Senate Majority Leader Mitch McConnell (R-Ky.) is moving to change Senate rules to further speed up the confirmation of low-level judges and administration nominees, the latest example of scaling back long-standing Senate rules designed to give political power to the minority party.
Democrats tried to block the move in a vote Tuesday afternoon, but it failed, 51 to 48. McConnell is expected to make the rule change over their objections as soon as Wednesday.
Under the new plan, McConnell would eliminate 28 hours of debate that the minority can currently demand before the Senate votes on a nomination. The new rule — two hours of debate instead of 30 — would apply to district court judges and low-level administration appointees, such as sub-Cabinet posts and nominations to some federal boards.
The rules covering higher-profile nominations, such as Cabinet posts and Supreme Court and circuit court appointees, would remain in place.
Republicans blamed Democrats for slow-walking well-qualified Trump administration nominees for partisan purposes. McConnell pointed to seemingly noncontroversial nominees whose appointments have languished on the Senate calendar for months because Democrats demanded that the 30 hours be used. In the past, the 30-hour rule was frequently waived by the minority party as a courtesy, but such niceties have evaporated amid growing partisanship.
The White House and McConnell have made judicial appointments a priority, particularly now that Democrats control the House, making any legislative efforts exceedingly difficult. Because of the lifetime appointments of judges, the effort could dramatically move the direction of the courts to the right for generations, a legacy that would long outlast the Trump presidency.
So far, President Trump has gotten 37 appellate court judges confirmed, a point McConnell has referred to as a badge of honor. President Obama got 55 appellate court judges confirmed during his entire eight-year term.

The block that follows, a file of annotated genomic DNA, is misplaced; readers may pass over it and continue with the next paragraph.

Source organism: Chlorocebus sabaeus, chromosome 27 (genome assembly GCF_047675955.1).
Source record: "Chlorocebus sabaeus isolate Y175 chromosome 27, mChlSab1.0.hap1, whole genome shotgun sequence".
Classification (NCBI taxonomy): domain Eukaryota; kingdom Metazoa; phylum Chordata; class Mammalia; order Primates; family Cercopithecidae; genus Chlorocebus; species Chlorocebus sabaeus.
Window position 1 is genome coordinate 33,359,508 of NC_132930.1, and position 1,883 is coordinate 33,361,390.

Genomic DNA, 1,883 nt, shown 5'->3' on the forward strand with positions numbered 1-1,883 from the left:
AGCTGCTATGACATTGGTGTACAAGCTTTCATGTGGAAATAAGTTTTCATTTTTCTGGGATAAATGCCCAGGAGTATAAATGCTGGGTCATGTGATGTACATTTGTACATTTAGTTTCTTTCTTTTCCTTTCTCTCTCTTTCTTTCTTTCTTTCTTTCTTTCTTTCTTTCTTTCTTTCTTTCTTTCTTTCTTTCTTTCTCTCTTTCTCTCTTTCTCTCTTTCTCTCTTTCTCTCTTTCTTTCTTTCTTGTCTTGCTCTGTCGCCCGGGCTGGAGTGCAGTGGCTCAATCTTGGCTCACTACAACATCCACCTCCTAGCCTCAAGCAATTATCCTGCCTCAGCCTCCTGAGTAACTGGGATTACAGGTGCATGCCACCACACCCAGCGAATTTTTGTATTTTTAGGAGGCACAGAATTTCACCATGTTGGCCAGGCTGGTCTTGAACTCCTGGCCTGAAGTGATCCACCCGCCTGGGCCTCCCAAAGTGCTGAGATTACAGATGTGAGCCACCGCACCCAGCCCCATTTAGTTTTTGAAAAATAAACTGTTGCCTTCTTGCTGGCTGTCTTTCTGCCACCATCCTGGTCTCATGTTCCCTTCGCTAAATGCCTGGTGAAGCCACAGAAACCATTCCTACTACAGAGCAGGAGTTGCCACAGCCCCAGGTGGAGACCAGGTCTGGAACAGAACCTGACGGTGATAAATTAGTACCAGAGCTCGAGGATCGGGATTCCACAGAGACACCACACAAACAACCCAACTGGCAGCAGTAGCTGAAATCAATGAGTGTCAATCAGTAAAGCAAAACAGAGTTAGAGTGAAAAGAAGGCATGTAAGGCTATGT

Democrats, who oppose the change, say the record GOP appointments are proof that the rules don’t need to be changed.
“On the one hand, there’s too much obstruction. On the other, we have supported a record amount of judges,” said Senate Minority Leader Charles E. Schumer (D-N.Y.), in a mocking reference to the GOP argument. “The Senate needs to do its job. We should not be a conveyor belt for President Trump’s radical and unqualified judicial nominees.”
For nearly a decade, the minority — whether Republicans or Democrats — has increased the use of Senate procedural tools to block the majority party’s agenda. That has prompted the majority to change the rules.
In 2013, then-Senate Majority Leader Harry Reid, a Democrat, changed the threshold for advancing nominations of federal judicial nominees — except the Supreme Court — and executive-office appointments from 60 senators to 50.
It was derided at the time by Republicans as a “nuclear option.” Four years later, McConnell used his own “nuclear option” to lower the threshold in the same way for Supreme Court nominations, clearing the path for Trump’s two appointments to the high court.
But other Senate precedents have gone by the wayside as well. In 2017, McConnell refused to consider the confirmation of Obama’s nominee to the Supreme Court, Merrick Garland. Republicans have also done away with the custom of allowing senators to effectively block judicial appointments in their home states, a process known as a “blue slip.”
Republicans say Democrats are taking advantage of the rule governing 30 hours of debate. They cite 128 instances during the first two years of the Trump administration in which Democrats have insisted on using the full amount of time. During the six presidencies before Trump, it was demanded only 24 times on nominations.
And they cited instances in which Democrats — after insisting on all 30 hours of debate time — then only debated for a few hours, or even minutes. The rest of the time, the Senate floor was largely empty, with no other work able to be done.
“This is not about actual debate,” said Sen. James Lankford (R-Okla.), citing one nomination that was debated for 4 minutes and 22 seconds. “This is about preventing President Trump from getting nominees by blocking up the floor.” He said that since Republicans would also demand 30 hours of debate the next time they are in the minority, it made sense to simply limit the time to prevent the Senate from becoming bogged down over low-level appointments.
The rule change Republicans are expected to pursue would be permanent unless a future Senate majority decided to undo the change. A somewhat similar rule change limiting debate time was adopted during Obama’s second term, but only on a temporary basis.